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March output index up but still mired in contractionary mode

Economists say Singapore improvement in line with global and regional PMI readings

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MTI has warned that manufacturing will have a tough year. Economist Song Seng Wun believes last month's numbers boosted by factories being busier after the holiday-shortened month of February.

Singapore

A LEADING indicator for factory output rose in March, but the manufacturing sector is likely to stay stuck in a slump for at least some months to come.

The Purchasing Managers' Index (PMI) reading was 49.4 for March, up 0.9 percentage point from February when the reading - 48.5 - was the lowest in three years.

Still, March's PMI indicated that the manufacturing sector has stayed below the threshold 50 reading for a ninth straight month. An above-50 reading suggests the sector is expanding, while an under-50 reading suggests it's declining.

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The Singapore Institute of Purchasing & Materials Management (SIPMM), which compiles the index from a poll of over 150 purchasing executives, says the higher PMI reading for March reflected "better readings across major indicators, although most indicators are still in contractionary mode".

"New orders and new export orders were higher over the previous month and factory output recorded improved readings," says SIPMM in its monthly report released on Monday.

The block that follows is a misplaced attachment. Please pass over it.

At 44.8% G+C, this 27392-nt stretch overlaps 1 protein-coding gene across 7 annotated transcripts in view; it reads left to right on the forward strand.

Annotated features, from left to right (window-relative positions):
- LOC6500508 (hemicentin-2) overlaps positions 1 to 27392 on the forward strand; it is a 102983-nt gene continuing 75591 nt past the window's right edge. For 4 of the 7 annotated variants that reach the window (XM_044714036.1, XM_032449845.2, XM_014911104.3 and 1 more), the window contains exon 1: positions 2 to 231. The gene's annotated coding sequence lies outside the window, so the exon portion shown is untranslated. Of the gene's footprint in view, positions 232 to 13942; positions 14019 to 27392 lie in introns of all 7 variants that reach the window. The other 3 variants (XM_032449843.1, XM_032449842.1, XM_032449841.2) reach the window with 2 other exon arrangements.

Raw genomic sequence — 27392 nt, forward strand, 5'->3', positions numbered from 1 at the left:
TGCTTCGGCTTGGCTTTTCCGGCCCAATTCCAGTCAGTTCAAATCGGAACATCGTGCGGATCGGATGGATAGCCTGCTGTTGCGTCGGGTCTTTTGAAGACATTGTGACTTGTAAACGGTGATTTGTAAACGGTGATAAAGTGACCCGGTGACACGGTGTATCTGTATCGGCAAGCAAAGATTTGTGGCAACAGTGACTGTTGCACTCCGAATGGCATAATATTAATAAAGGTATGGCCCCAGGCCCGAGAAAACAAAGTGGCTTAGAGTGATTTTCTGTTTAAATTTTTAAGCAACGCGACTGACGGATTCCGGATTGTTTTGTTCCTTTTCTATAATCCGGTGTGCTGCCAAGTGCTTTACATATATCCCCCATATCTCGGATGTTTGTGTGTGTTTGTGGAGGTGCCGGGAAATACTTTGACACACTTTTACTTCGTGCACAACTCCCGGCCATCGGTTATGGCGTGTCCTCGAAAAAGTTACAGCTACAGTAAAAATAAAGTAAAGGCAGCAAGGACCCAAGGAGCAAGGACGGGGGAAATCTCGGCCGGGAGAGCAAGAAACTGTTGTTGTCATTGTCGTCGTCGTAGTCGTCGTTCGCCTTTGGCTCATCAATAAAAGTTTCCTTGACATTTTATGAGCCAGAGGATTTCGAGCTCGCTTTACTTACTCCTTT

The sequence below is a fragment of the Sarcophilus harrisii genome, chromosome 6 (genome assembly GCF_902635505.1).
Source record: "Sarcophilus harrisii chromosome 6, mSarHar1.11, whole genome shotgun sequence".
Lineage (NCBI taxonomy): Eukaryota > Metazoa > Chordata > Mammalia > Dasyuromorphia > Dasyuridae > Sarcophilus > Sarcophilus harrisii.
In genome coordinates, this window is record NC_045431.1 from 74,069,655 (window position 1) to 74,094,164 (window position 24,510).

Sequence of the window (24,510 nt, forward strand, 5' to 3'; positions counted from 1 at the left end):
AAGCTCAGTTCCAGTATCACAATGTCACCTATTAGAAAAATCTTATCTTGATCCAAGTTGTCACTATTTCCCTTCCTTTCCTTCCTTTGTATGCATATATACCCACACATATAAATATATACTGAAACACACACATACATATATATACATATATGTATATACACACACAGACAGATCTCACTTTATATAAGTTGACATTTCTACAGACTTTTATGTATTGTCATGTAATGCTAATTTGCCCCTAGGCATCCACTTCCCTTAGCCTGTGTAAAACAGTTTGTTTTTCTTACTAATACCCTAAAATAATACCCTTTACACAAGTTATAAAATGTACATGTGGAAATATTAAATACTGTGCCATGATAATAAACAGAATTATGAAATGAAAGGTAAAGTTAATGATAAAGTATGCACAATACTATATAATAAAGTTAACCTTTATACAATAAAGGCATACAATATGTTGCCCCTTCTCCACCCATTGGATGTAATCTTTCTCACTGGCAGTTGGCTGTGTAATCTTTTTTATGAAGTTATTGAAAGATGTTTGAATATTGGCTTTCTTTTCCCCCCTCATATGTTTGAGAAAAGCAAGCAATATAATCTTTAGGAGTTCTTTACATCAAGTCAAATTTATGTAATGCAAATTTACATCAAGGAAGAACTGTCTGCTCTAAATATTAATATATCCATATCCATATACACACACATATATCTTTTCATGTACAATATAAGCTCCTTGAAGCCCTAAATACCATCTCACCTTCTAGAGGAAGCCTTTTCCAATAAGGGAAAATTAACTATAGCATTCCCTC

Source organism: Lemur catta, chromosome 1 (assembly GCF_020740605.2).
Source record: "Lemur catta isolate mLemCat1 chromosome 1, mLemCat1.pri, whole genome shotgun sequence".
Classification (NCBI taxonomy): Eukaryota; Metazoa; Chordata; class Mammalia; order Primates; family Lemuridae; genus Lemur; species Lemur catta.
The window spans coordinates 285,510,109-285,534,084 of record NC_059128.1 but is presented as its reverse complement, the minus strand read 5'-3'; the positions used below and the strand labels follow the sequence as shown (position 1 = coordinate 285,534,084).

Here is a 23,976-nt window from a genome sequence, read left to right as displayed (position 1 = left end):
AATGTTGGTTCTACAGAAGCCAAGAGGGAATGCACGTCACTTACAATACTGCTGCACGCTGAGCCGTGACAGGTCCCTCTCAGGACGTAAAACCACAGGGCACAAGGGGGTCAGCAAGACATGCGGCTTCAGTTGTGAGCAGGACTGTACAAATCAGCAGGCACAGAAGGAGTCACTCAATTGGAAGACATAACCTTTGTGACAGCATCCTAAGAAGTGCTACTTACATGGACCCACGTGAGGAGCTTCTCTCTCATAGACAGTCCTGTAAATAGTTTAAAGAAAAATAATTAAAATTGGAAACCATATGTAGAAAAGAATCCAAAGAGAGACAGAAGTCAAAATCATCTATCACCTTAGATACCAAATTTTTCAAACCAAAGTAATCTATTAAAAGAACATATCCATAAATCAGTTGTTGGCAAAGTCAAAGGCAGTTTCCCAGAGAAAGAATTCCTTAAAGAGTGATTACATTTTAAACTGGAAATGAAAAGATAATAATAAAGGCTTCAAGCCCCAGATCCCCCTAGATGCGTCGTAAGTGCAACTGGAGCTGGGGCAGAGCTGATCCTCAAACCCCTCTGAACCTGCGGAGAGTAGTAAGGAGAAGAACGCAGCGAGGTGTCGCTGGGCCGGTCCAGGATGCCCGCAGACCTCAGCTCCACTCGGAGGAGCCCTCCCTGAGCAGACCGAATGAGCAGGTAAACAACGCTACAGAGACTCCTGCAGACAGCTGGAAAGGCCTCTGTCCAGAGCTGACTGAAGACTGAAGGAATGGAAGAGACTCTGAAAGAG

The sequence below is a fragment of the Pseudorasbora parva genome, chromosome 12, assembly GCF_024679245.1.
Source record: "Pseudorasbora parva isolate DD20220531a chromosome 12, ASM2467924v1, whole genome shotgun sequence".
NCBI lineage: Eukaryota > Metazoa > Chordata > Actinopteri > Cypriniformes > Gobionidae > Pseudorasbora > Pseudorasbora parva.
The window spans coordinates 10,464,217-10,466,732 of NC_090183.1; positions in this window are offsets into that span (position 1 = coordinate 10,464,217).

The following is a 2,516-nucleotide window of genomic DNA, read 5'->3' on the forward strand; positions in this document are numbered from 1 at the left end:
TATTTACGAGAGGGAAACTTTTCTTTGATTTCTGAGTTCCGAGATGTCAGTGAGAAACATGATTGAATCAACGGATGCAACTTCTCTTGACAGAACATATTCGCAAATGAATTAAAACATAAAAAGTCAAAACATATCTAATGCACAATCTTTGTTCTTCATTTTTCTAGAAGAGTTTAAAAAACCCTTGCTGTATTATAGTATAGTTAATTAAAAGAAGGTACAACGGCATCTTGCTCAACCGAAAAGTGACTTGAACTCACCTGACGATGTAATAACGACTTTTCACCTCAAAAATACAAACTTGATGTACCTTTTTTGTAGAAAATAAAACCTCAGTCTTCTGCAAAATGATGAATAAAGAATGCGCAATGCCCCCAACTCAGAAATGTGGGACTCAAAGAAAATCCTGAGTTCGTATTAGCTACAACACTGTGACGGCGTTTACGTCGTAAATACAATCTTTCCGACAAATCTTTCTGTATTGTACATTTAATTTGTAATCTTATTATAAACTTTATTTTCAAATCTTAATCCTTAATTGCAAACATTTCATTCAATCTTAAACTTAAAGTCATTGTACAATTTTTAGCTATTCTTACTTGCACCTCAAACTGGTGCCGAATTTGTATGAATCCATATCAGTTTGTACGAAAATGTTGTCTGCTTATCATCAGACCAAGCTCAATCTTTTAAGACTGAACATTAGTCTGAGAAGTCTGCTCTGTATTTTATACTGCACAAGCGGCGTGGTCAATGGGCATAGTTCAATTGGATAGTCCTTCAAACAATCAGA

March's PMI readings also showed input prices and factory jobs looked better than they did in February.

Commenting on last month's PMI readings, OCBC Bank chief economist Selena Ling said: "This is the strongest pick-up from February to March since 2013, albeit the March 2016 reading is still below the 3-year average of 50.3."

Both Ms Ling and Song Seng Wun of CIMB Private Banking noted that Singapore's "less bad" PMI reading last month was in line with global and regional PMI readings.

"With the exception of Japan where the strong yen has impacted corporates, we see across-the-board rebound in March manufacturing PMI from US, Europe and Asia (excluding Japan) as encouraging, although overall business conditions in the global economy remained subdued."

Mr Song thinks that for Asian factories, the widespread improvement in March's readings for various components - from orders, output to employment - had much to do with factories being busier after the holiday-shortened month of February.

"So we could say that a busier China had contributed to the global rebound in manufacturing activities in March," he said.

Yet the index for new orders for factory output in Singapore remained in contraction territory, leading Ms Ling to conclude that "a full-fledged domestic recovery is still some way off".

The PMI reading for the local electronics sector rose 0.8 percentage point from February to 49.0 in March, still below the threshold 50 reading for the ninth consecutive month. Readings for new electronics orders and factory output improved.

Employment continued to shrink but at a slower pace. Despite the better showing, SIPMM noted that employment in the electronics sector stayed down for an 11th straight month as "most electronics manufacturers struggled to maintain a lean and productive workforce during the period of an uncertain global business environment".

Electronics inventory also posted slower growth because of slower supplier deliveries.

The Ministry of Trade and Industry has cautioned that the manufacturing sector will have a tough 2016.

"Even though global growth is expected to improve, the continued slowdown in China, the services-driven nature of growth in the United States, as well as the trends of in-sourcing in China and the US, may mean that external demand for our exporters may not see a significant boost this year," MTI permanent secretary Ow Foong Pheng said recently.

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